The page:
2 On the third day a wedding took place at Cana in Galilee. Jesus’ mother was there, ²and Jesus and his disciples had also been invited to the wedding. ³When the wine was gone, Jesus’ mother said to him, “They have no more wine.”
⁴“Woman, why do you involve me?” Jesus replied. “My hour has not yet come.”
⁵His mother said to the servants, “Do whatever he tells you.”
⁶Nearby stood six stone water jars, the kind used by the Jews for ceremonial washing, each holding from twenty to thirty gallons.
⁷Jesus said to the servants, “Fill the jars with water”; so they filled them to the brim.
⁸Then he told them, “Now draw some out and take it to the master of the banquet.”
They did so, ⁹and the master of the banquet tasted the water that had been turned into wine. He did not realize where it had come from, though the servants who had drawn the water knew. Then he called the bridegroom aside ¹⁰and said, “Everyone brings out the choice wine first and then the cheaper wine after the guests have had too much to drink; but you have saved the best till now.”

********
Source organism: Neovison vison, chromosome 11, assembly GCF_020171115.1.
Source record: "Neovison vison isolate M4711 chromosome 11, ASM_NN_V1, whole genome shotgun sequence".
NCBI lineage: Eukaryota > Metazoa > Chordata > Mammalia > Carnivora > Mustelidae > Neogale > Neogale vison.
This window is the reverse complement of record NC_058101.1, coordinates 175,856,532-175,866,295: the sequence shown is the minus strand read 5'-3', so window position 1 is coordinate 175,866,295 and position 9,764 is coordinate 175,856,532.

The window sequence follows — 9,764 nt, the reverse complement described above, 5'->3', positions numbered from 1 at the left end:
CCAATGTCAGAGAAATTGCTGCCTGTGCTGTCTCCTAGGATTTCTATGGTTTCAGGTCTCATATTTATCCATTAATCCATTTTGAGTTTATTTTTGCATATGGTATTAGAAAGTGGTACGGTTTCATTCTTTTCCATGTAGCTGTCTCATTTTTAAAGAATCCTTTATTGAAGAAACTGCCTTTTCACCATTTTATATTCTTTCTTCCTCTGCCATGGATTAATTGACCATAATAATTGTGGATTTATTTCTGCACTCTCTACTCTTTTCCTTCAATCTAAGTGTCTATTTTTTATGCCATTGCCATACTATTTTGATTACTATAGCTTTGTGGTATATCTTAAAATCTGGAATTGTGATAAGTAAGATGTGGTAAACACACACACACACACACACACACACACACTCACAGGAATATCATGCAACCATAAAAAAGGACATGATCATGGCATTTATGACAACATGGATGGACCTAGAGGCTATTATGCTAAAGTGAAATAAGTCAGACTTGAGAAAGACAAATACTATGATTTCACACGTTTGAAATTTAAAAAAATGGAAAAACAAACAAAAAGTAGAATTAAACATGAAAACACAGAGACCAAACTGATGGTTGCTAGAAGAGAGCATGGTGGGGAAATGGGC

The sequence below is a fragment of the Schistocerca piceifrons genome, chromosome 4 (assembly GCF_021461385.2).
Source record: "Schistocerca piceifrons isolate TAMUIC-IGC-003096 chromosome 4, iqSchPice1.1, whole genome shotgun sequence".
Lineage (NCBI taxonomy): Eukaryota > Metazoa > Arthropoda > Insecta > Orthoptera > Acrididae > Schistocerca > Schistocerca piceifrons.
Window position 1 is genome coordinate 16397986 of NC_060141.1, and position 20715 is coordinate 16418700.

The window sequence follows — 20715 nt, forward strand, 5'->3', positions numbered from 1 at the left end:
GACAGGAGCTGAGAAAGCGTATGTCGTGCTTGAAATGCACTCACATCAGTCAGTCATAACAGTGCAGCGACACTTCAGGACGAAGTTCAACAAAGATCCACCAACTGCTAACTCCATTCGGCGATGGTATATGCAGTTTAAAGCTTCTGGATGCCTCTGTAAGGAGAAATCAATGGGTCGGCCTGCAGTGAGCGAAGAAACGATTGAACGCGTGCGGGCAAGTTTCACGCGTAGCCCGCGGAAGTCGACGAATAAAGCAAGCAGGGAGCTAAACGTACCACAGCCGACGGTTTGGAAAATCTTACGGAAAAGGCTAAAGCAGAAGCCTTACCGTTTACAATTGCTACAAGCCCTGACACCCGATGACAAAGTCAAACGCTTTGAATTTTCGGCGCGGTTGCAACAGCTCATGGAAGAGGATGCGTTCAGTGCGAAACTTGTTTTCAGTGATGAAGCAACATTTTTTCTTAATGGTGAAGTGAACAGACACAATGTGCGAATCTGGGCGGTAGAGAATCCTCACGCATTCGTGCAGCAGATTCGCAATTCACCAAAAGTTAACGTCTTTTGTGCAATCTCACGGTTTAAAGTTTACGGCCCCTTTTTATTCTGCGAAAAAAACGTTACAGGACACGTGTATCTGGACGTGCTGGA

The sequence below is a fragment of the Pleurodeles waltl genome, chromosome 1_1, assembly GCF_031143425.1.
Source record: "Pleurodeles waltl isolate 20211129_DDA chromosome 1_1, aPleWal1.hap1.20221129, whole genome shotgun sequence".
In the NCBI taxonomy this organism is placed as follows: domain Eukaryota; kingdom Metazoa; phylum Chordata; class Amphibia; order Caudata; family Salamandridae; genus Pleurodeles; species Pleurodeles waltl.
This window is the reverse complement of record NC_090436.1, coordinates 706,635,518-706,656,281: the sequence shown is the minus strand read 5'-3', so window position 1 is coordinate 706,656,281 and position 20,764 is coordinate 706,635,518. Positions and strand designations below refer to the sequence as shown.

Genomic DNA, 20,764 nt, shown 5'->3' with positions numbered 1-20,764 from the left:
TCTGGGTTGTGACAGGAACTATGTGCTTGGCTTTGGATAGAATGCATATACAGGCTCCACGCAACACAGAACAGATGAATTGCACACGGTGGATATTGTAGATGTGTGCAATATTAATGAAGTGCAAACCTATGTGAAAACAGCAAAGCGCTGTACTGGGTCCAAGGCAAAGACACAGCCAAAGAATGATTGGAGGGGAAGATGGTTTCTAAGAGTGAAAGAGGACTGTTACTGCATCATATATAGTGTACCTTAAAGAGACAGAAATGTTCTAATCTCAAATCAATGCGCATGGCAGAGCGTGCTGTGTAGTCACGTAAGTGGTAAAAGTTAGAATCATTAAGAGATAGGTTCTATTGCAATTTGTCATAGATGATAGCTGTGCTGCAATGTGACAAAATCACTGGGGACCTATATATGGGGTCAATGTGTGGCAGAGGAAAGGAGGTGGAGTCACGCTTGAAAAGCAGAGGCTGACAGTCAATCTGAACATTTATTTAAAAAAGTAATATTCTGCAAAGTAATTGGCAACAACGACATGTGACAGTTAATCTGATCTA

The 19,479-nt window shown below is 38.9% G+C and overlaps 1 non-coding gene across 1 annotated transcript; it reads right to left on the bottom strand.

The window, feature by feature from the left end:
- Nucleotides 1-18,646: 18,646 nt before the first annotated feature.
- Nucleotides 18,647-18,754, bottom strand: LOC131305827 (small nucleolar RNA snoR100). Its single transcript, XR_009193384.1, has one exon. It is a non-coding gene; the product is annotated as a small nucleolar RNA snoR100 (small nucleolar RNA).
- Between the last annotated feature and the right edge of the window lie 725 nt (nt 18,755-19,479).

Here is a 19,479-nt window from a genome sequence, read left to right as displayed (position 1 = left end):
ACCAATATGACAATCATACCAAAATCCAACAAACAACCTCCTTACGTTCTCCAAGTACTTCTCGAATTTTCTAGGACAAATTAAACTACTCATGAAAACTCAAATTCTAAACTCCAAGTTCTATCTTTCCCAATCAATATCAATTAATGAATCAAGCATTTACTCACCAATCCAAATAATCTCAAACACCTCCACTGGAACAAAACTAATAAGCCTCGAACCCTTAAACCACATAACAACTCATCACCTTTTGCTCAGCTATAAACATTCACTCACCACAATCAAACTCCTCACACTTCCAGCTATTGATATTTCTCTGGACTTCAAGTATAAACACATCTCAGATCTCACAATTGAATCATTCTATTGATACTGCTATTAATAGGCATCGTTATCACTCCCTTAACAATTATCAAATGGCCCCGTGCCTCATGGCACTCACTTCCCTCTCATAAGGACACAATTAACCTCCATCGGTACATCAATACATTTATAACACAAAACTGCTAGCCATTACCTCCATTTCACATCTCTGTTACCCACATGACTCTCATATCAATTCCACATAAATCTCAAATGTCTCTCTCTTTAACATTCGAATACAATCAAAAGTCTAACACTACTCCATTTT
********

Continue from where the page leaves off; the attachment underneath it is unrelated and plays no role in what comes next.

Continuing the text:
¹¹What Jesus did here in Cana of Galilee was the first of the signs through which he revealed his glory; and his disciples believed in him.
¹²After this he went down to Capernaum with his mother and brothers and his disciples. There they stayed for a few days.
Reflecting on this story, we hope the work The Waterjars does can capture the essence of God’s redemptive nature for we are nothing without God.
Like the water jars, we are only God’s instrument, used by Him to accomplish His work. We, as water jars do, try our best to hold water (the work we do each day) with the faith that God will bless it and bring miracles to the neediest.